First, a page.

Sunday, August 26, 2012

Mandory Women Decry Bad Roads, Markets Urge Government to Put Aside Symbolic Gesture

 
With solemn voices, Gambian women in the rural village of Mandory, Central Baddibu District, North Bank Region, have recently lamented the poor road and lack of good transportation to sell their goods after spending hours under the hot sun. Women’s Bantabaa agreed, owing to the deafening cries of these women, especially rural women.
During a discussion with these rural women, they raised concern over the bad state of some of the major roads in the district, fertilizers and fencing materials. They said bad roads and lack of markets were negatively affecting their business, on which they depend for their living.
Aminata Trawally, a rice grower, from Mandory village, whose preoccupation includes going to the farm on daily- basis, cultivating onions, pepper, tomatoes and garden eggs during the dry season, now spends the day on her rice field during the rainy season.
“We are poor farmers who do everything to maintain the survival of our families but the government has forgotten us. Most roads, especially those leading to the main roads, Barra –Farafenni, are in a bad state,” she said.
She urged the government to put aside symbolic gesture and start helping the villagers. “We are now appealing to the government to intervene,” she added.
Majority of the women continue to play a subservient role, despite being the hardest hit, Gambian women contribute to the wellbeing of their families and the development of rural economies.
According to Fatou Njie, some of the consumers from the urban areas have stopped coming to buy their goods because of the bad roads, especially in the rainy season.
“We are very much worried with the bad road network. It is expensive for most of us to maintain our businesses now. As poor farmers, we are calling on the government to intervene as a matter of urgency and construct good roads and markets,” she lamented.
She said if customers from the urban areas do not come on time, their goods end up getting spoiled. She said as a result, they sometimes give it away at a reasonable price. .
Abdoulie Sowe, a businessman, who resides in Serrekunda, was found buying onions from different women in the village, added his voice to the concerns of the women.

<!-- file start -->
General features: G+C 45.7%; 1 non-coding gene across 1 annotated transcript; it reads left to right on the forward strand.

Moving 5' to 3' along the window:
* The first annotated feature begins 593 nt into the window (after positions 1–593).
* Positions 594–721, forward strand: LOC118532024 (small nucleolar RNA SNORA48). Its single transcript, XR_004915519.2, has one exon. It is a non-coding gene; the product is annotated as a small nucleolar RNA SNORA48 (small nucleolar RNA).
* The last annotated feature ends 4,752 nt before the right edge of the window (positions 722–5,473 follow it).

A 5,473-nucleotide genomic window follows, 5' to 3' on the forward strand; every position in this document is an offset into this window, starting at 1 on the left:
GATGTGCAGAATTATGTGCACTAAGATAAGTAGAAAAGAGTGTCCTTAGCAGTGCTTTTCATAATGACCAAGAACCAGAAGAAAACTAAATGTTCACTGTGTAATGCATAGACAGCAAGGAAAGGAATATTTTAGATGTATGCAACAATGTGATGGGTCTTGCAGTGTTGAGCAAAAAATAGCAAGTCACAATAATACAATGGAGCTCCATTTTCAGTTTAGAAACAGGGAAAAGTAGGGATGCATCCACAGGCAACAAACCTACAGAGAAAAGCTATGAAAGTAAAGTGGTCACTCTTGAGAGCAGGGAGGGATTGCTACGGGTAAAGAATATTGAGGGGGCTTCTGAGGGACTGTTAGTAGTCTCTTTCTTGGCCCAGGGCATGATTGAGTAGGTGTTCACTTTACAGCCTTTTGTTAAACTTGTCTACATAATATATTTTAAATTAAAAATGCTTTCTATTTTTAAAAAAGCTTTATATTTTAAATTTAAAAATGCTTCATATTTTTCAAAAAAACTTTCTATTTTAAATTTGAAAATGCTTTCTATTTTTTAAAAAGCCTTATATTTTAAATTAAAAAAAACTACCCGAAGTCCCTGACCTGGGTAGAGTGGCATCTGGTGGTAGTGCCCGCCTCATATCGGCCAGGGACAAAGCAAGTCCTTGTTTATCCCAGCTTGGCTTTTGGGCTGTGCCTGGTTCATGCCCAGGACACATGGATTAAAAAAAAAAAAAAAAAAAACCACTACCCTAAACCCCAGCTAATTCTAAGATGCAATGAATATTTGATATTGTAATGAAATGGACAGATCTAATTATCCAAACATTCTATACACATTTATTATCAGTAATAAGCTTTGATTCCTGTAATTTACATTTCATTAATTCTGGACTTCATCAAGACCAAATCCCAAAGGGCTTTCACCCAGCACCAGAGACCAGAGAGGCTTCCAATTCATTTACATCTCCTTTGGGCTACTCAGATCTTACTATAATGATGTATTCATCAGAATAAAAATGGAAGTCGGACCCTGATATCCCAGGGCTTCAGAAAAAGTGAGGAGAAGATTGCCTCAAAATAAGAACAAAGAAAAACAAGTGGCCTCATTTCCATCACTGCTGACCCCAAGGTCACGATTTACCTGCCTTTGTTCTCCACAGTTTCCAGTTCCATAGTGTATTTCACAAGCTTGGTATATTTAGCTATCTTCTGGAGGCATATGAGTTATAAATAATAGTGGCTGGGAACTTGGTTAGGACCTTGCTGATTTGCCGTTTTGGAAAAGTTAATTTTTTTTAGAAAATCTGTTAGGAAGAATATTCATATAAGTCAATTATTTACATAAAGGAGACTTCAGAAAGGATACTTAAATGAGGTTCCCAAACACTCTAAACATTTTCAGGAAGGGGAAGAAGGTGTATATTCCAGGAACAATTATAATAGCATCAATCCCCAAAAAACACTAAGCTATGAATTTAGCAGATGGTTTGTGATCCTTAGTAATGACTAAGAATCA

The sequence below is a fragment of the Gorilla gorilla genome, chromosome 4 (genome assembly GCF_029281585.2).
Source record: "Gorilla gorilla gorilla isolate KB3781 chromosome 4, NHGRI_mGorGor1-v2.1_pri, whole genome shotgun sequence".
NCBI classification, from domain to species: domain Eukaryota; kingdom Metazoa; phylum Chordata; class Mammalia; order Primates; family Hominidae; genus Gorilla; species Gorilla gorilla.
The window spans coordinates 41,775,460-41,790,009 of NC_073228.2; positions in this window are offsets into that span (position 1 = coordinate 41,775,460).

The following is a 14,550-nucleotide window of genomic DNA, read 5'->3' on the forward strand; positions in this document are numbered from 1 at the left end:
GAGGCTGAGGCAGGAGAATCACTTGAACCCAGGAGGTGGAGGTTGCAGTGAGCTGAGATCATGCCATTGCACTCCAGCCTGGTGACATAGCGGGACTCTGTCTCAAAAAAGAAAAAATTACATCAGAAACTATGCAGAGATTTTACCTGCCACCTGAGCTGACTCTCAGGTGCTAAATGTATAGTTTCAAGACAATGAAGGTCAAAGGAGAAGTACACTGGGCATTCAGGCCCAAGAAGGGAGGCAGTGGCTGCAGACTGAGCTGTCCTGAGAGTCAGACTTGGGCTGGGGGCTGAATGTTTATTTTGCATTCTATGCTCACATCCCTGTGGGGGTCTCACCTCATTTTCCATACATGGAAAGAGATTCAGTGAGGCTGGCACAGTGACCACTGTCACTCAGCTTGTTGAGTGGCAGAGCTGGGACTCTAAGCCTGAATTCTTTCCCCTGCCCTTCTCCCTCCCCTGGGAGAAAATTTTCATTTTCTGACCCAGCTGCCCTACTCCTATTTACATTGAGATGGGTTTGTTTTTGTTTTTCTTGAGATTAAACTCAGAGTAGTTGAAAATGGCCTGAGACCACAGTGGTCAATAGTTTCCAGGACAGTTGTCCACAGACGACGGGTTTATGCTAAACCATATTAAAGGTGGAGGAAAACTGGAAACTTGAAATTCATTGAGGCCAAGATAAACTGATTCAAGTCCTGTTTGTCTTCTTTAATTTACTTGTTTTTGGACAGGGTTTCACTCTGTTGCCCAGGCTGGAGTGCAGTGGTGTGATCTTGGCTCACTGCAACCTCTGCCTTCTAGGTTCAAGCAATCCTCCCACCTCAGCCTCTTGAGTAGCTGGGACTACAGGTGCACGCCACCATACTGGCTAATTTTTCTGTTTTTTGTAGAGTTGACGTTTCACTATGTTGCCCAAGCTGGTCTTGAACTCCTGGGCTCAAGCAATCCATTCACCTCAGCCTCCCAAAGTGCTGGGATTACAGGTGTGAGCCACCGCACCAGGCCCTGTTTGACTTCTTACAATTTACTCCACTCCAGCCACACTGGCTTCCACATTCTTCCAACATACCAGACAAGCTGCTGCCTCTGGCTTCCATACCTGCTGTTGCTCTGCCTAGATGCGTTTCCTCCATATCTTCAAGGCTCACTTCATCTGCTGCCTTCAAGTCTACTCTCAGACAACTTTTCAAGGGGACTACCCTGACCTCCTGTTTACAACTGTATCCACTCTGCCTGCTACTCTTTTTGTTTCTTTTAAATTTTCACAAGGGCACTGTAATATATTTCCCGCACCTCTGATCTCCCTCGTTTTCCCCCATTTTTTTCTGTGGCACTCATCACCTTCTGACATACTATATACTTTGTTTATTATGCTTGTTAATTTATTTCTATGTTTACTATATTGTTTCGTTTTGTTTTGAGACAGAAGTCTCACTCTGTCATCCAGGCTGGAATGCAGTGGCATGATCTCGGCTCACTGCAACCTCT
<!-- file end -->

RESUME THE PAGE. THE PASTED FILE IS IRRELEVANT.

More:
“I bought almost hundred bags of onions because they are good and reasonable, but the roads are poor and some get spoiled,” he said.
Kaddy Mambureh, another rice grower in the village, decried lack of fertilizers. She said they were working on the rice field but they did not have fertilizer from the government.
The issue of market has long been a concern for rural women. When I travelled to Brikamaba, in 2010, on the occasion of rural women day, scores of women bemoaned among other things that they did not have a market to sell their goods neither did they have good roads that link them to the remote villages.
Mariama Saho: “We make the vast majority and yet most of us are poor farmers. We want our voices to be heard because nothing has changed even with the so- called ‘Musool sembentounya’ (women empowerment). We still remain in the same situation.”
Mariama added that: “We make the fences for ourselves because we don’t want to share it with the animals. We dig the wells in our gardens for ourselves every year. So, you see how we suffered here.”
A 15- year- old boy found working on her mother’s rice field said he had no other option but to help his mother during the weekend.
“I come over almost every weekend to the village to help my mother because she pays for my school fees, provides money for my uniforms and books. And whenever I am going back to the city where I am schooling, she gives some money to me for my allowance,” he said.
According to Alhaji Surawa Mambureh, an old man in his 80s, women are likely to live in such a situation and live in the struggle because they want the best for their children.
“Women are really suffering when it comes to digging wells and fencing. They sometimes pay young men to fence for them. Government should help them because they can play a big role to end hunger, but only if they are supported,” he stated and further said that unless their sons help them, they do it themselves.
“Men who are their husbands do not help them with the fencing and digging of the wells. I have lived in the village all my life and despite women’s’ efforts by providing food for the family, they have little or no say in the way the family spends its income, despite working for it,” he added.
Action Aid International’s Hunger FREE Scorecard, which was launched in Brikamaba on the celebration of international rural women’s day, said The Gambia is among 20 out of 28 developing countries without possibility of meeting its promise of the Millennium Development Goals (MDGs) 1 of halving hunger by 2015.
“Neglecting the small- scale farmers with limited extension support, inadequate access to production inputs, and poor access to markets operating, has worsened the situation of hungry people resulting in absolute poverty,” hunger free scorecard stated.
This was supported by reports which suggested that gender equality and increasing rural women’s agricultural production and participation in the labour force would help reduce poverty and stimulate economic growth.
The report went on to point out that unequal treatment of men and women poses serious threat to achieving the MDGs.
Author: binta bah

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